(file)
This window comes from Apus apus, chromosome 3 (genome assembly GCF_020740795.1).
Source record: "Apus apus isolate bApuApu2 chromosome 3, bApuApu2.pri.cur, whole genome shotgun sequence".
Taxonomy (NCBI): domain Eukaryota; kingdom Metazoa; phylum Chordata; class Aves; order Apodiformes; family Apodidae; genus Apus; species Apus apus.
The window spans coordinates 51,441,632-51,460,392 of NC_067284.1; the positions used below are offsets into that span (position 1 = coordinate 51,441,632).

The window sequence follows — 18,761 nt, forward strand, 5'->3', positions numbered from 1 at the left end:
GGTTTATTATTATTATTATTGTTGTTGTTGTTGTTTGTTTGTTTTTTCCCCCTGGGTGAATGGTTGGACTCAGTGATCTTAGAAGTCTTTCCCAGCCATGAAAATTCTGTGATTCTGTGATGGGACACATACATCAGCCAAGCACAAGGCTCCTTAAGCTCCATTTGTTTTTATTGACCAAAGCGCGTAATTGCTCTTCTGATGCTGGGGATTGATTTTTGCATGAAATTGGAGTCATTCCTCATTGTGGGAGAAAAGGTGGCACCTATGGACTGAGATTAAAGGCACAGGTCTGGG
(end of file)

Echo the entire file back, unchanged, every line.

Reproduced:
This window comes from Apus apus, chromosome 3 (genome assembly GCF_020740795.1).
Source record: "Apus apus isolate bApuApu2 chromosome 3, bApuApu2.pri.cur, whole genome shotgun sequence".
Taxonomy (NCBI): domain Eukaryota; kingdom Metazoa; phylum Chordata; class Aves; order Apodiformes; family Apodidae; genus Apus; species Apus apus.
The window spans coordinates 51,441,632-51,460,392 of NC_067284.1; the positions used below are offsets into that span (position 1 = coordinate 51,441,632).

The window sequence follows — 18,761 nt, forward strand, 5'->3', positions numbered from 1 at the left end:
GGTTTATTATTATTATTATTGTTGTTGTTGTTGTTTGTTTGTTTTTTCCCCCTGGGTGAATGGTTGGACTCAGTGATCTTAGAAGTCTTTCCCAGCCATGAAAATTCTGTGATTCTGTGATGGGACACATACATCAGCCAAGCACAAGGCTCCTTAAGCTCCATTTGTTTTTATTGACCAAAGCGCGTAATTGCTCTTCTGATGCTGGGGATTGATTTTTGCATGAAATTGGAGTCATTCCTCATTGTGGGAGAAAAGGTGGCACCTATGGACTGAGATTAAAGGCACAGGTCTGGG